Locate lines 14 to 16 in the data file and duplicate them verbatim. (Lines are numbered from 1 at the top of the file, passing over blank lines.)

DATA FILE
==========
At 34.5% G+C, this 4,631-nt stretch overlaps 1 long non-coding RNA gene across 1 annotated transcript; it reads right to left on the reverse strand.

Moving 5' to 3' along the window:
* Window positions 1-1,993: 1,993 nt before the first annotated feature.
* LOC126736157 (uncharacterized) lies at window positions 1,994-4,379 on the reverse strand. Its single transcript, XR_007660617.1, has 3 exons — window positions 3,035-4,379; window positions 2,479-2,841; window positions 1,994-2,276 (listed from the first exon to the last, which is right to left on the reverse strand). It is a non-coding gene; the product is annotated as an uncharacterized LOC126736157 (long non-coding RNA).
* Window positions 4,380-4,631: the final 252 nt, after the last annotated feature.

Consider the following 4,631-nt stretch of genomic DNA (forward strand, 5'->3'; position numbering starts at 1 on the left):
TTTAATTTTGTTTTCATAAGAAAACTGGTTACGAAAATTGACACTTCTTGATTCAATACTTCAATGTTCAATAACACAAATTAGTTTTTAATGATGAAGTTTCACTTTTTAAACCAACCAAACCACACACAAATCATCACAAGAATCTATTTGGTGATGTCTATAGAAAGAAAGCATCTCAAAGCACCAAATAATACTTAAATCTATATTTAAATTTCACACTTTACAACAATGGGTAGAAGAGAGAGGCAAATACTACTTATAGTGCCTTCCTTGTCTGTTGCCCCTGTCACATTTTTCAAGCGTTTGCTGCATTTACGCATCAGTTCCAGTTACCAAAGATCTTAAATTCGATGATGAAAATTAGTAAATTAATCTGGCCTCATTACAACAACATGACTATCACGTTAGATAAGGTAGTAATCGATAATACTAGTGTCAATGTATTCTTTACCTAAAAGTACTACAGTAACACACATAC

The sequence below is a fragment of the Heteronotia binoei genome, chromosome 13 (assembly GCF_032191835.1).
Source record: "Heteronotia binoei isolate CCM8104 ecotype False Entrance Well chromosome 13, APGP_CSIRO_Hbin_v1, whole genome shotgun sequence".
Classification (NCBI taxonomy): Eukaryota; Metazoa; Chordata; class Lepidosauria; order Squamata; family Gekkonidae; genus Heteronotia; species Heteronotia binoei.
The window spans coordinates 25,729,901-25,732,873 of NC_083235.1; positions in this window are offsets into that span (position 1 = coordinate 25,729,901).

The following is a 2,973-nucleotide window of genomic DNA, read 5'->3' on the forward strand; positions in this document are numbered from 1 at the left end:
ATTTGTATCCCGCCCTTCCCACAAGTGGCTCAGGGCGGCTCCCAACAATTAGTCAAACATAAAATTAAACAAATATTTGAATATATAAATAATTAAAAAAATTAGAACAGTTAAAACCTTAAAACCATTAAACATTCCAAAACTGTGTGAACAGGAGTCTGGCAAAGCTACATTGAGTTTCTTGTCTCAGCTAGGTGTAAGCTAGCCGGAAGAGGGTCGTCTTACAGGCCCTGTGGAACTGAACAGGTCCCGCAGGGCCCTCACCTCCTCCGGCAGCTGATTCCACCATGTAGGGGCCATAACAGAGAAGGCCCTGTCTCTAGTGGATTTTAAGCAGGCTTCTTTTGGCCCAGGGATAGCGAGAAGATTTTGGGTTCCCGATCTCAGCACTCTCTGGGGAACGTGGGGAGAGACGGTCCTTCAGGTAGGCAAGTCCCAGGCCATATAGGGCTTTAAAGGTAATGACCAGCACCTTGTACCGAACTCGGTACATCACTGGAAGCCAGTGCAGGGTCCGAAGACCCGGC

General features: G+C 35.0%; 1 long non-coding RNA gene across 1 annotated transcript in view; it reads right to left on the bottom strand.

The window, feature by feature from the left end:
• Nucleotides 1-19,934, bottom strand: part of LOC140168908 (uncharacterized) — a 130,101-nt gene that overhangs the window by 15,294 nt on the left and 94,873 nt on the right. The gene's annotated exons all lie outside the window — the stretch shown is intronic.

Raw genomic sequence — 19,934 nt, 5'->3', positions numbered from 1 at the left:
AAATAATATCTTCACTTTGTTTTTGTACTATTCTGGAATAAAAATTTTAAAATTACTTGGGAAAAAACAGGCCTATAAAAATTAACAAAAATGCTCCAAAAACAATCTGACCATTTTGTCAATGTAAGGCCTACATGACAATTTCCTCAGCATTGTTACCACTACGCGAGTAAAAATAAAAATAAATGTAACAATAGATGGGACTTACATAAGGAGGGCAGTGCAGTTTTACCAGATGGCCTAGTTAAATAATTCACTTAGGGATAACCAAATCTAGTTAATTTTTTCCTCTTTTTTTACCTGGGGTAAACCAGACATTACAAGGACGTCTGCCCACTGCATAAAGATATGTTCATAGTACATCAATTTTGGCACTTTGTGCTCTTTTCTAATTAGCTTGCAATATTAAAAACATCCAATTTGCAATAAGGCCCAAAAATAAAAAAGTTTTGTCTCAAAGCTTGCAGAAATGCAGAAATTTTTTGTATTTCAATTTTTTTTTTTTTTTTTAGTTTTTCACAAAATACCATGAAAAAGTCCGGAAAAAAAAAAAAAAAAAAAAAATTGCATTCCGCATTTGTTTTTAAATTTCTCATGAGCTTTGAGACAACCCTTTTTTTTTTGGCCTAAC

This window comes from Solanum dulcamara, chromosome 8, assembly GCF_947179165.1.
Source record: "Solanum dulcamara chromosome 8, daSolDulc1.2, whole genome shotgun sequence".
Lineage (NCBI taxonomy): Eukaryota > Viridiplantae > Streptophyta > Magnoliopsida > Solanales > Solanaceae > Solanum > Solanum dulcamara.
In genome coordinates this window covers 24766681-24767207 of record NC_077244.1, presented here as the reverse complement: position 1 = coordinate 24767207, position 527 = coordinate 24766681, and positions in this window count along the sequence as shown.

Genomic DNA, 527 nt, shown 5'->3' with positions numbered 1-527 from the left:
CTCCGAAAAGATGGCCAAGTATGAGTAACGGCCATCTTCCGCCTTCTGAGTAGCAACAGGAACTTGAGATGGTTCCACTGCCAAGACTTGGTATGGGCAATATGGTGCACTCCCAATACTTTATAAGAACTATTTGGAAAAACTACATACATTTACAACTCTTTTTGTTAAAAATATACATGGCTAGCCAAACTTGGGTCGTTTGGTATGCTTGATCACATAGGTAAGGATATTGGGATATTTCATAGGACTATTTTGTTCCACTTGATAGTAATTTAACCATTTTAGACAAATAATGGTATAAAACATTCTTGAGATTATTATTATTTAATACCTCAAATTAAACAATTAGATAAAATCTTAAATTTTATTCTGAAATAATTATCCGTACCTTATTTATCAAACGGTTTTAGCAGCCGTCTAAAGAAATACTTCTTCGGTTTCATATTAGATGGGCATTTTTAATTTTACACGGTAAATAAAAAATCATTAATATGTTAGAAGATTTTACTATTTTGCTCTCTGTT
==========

General features: G+C 35.0%; 1 long non-coding RNA gene across 1 annotated transcript in view; it reads right to left on the bottom strand.

The window, feature by feature from the left end:
• Nucleotides 1-19,934, bottom strand: part of LOC140168908 (uncharacterized) — a 130,101-nt gene that overhangs the window by 15,294 nt on the left and 94,873 nt on the right. The gene's annotated exons all lie outside the window — the stretch shown is intronic.